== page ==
- The Washington Times - Thursday, October 2, 2003

ASSOCIATED PRESS

Democrat Bob Graham told a Senate colleague yesterday that he would abandon his struggling presidential bid, a Democratic source said. But in a day filled with mixed signals, aides said he will continue to campaign.

The Florida senator’s future in the crowded Democratic field remained in doubt as the campaign made several staff changes and held a series of high-level meetings.

Initially, the Graham campaign announced a news conference for today at 2 p.m., suggesting that he would quit the race. But late yesterday, the campaign and state Democratic Party said there would be no news conference.

“Senator Graham has decided to soldier on,” said Florida Democratic Party Chairman Scott Maddox.

Mr. Graham, after one of several staff meetings in Florida, said, “We’ll make a decision shortly.”

A Democratic source, speaking on the condition of anonymity, said the three-term senator had informed one of his colleagues he would leave the race. Some staff were told by campaign officials that Mr. Graham was mulling the decision, but they were resigned to losing their jobs. At least one staffer left amid the speculation about the campaign’s future.

“This was just the right time for me to move on,” said Jamal Simmons, who served as spokesman for the campaign.

An official close to Mr. Graham also said he is letting go of several staff members, some of them senior aides. Mr. Graham, one of the most popular leaders in his home state, has struggled near the bottom of the 10-way Democratic presidential pack. He trails most of his rivals in fund raising and polls, and some advisers want him to quit the race.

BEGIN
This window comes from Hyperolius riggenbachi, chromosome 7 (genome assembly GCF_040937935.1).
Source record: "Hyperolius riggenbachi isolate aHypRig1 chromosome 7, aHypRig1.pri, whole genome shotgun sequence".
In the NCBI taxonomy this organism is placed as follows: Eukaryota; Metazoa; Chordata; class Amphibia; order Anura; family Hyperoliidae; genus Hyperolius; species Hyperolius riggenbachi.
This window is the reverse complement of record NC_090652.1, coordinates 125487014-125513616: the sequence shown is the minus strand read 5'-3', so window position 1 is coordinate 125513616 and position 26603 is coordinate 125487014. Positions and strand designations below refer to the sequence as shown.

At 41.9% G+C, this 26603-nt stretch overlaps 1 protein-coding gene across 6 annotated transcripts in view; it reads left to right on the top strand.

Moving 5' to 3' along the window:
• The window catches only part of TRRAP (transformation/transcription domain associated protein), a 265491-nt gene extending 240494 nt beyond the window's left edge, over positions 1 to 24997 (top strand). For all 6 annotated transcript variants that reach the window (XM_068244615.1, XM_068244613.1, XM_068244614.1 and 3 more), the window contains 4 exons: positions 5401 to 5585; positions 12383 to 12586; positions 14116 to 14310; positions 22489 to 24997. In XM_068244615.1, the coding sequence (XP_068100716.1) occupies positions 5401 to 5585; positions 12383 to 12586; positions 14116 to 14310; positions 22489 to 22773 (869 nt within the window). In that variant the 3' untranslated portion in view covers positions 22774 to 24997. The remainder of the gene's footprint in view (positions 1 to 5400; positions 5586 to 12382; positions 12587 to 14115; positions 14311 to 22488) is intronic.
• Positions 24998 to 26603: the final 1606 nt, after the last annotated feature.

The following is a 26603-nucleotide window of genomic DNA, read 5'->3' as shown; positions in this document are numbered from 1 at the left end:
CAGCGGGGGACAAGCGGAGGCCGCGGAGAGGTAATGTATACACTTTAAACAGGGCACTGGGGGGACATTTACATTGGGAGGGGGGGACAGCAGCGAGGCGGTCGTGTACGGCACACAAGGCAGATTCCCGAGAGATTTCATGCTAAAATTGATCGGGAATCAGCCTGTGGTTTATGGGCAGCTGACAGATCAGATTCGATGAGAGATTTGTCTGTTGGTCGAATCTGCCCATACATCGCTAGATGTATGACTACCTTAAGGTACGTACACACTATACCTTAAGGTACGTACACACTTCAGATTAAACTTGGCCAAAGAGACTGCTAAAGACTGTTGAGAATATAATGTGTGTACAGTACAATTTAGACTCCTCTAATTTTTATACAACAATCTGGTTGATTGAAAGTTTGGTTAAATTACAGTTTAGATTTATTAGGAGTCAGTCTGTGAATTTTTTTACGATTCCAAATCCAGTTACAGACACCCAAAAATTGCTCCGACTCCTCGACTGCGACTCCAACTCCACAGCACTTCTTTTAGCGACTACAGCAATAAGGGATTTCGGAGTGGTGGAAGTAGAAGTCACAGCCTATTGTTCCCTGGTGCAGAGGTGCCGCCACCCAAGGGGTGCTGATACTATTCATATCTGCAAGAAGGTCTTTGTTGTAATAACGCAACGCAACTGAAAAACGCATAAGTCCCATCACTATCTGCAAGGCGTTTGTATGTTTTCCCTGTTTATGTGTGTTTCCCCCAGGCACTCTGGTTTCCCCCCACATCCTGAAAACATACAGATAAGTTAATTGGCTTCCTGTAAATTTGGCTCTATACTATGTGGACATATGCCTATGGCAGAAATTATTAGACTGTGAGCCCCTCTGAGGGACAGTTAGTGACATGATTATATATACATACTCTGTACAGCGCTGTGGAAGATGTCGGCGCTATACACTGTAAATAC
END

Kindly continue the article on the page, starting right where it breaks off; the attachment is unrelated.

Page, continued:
Others on the campaign want him to focus all his attention on Iowa, site of the nation’s first caucus in January, in hopes of a top-four finish. Then he could be the alternative to front-runner Howard Dean in the Southern primaries.

Campaign spokesman Mo Elleithee said there was discussion of whether to continue with an Iowa strategy or shift to a Southern strategy that focused solely on later contests.

Mr. Graham is expected to report raising around $2 million in the three-month period that ended Tuesday, which probably will place him behind six of his rivals. He had raised $3.1 million to date.

He called off a fund-raiser Thursday night in Ft. Lauderdale, Fla. Spokesman Paul Anderson said the senator canceled the event in hopes of making a vote. When he could not get a flight in time, Mr. Graham decided to remain in Miami Lakes last night. A Friday evening fund-raiser in West Palm Beach will go on, Mr. Anderson said.

Mr. Graham has a strong resume — he is a former state legislator and two-term governor who served as chairman of the Senate Intelligence Committee. He opposed military action in Iraq, arguing that the Bush administration abandoned the war on terrorism to pursue war with a country that was not an immediate threat to the United States.

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